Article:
Numerical simulation of transport processes in multiphase systems

Date of Award


Degree Type


Degree Name

Doctor of Philosophy (PhD)


Biomedical and Chemical Engineering


Ashok S. Sangani


Transport, Multiphase systems, Shell-and-tube exchanger, Mass transfer, Taylor dispersion

Subject Categories

Chemical Engineering | Engineering


The present study is aimed at developing numerical techniques and theories for understanding transport processes in multiphase systems. In particular, the emphasis is on extending the current analytical framework, which is largely concerned with the study of single-phase fluid flow through monodisperse suspensions, to treat more complex systems. This is done by examining three problems.

The first is the study of countercurrent gas-liquid flow through a fixed bed of spherical particles The gas pressure drop and the liquid holdup are obtained at various volume fractions of the spheres and the gas and liquid flow rates by rigorous computations. These computations are used, in turn, to assess the existing theories and to modify them.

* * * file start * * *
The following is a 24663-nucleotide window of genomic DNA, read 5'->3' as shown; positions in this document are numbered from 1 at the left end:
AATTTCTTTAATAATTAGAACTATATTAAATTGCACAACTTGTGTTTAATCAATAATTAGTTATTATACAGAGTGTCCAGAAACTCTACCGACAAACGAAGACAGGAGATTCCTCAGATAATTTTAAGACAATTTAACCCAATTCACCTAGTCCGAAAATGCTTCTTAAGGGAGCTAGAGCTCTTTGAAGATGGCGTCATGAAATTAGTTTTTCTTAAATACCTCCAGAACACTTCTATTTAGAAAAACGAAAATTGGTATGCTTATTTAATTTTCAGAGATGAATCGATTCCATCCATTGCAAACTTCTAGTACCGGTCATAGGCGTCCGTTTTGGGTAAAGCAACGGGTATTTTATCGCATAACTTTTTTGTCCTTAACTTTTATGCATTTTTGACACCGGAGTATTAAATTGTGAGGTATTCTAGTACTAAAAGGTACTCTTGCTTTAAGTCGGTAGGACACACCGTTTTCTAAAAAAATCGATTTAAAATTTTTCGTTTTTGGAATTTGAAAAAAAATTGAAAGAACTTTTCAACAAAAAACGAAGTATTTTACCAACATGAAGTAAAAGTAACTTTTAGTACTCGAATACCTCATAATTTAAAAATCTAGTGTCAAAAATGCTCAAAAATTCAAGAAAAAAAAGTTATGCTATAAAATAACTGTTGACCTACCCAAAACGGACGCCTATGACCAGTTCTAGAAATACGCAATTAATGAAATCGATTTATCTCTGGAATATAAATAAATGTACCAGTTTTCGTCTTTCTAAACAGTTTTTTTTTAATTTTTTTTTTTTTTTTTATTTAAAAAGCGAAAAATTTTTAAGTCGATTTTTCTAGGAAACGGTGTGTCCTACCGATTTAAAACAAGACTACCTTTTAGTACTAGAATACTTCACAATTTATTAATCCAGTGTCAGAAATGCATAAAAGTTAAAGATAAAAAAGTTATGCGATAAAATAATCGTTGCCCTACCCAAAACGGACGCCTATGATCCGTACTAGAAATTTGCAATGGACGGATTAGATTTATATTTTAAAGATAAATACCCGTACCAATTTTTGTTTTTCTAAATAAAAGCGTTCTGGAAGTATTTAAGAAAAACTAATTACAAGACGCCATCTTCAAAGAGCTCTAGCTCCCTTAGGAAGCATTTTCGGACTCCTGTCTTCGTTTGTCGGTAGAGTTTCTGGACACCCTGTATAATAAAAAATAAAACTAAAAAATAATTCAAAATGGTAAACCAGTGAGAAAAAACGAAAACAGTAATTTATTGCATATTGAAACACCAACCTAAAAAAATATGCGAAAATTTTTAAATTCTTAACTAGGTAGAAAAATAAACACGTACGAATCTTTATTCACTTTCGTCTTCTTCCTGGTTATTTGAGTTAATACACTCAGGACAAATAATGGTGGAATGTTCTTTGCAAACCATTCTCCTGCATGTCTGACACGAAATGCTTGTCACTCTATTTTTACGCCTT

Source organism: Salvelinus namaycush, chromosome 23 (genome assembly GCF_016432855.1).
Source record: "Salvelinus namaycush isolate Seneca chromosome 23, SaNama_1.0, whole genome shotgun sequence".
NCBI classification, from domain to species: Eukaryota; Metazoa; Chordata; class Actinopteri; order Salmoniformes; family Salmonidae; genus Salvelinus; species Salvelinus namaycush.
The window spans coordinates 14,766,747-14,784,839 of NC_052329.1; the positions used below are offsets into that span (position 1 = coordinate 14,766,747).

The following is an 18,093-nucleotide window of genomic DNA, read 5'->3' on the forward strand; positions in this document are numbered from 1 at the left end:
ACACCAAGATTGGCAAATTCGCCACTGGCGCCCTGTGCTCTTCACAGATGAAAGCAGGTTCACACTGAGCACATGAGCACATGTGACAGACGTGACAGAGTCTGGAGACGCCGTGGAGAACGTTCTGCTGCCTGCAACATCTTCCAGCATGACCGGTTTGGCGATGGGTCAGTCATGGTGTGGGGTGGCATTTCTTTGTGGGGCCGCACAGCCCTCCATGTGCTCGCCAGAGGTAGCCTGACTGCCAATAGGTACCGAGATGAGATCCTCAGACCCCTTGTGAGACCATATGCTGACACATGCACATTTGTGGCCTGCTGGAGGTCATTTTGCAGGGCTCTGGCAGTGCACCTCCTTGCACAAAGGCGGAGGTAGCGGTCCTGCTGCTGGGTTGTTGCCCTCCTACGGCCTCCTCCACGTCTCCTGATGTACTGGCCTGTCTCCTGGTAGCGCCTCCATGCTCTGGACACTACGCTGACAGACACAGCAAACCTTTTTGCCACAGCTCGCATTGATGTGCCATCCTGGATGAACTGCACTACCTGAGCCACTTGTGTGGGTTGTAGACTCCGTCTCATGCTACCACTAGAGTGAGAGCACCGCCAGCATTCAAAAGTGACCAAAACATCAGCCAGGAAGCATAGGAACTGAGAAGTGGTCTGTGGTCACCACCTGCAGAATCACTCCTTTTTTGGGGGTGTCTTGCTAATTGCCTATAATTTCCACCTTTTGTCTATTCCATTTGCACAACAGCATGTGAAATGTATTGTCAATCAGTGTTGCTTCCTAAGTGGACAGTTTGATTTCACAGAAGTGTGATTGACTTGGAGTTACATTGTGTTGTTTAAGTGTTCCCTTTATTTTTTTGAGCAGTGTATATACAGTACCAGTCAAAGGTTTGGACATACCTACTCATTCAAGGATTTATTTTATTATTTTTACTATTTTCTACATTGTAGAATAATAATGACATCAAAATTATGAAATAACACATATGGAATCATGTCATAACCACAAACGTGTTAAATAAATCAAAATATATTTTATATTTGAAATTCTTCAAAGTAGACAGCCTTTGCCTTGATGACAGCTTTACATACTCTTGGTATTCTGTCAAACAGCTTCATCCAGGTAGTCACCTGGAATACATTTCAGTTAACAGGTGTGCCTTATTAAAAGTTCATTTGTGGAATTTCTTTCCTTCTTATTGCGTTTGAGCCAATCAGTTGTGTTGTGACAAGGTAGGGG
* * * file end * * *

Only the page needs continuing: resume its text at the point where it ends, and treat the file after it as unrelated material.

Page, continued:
The second study is concerned with mass transfer processes in hollow fiber contactors modeled as shell and tube exchangers. Shell side mass transfer and Taylor dispersion coefficients are determined as functions of area fraction of tubes for random and periodic arrangement of tubes. It is shown that the mass transfer coefficients for random arrangements can be drastically lower than those for periodic arrangements. A theory is developed to explain this result of numerical analysis and the results of computations are compared with those obtained experimentally by previous investigators.

Finally, the third study is concerned with the determination of hydrodynamic transport properties of bidisperse suspensions. The existing theories for determining the coefficients for monodisperse suspensions are modified and the predictions of the modified theories are shown to agree well with the results of numerical computations.


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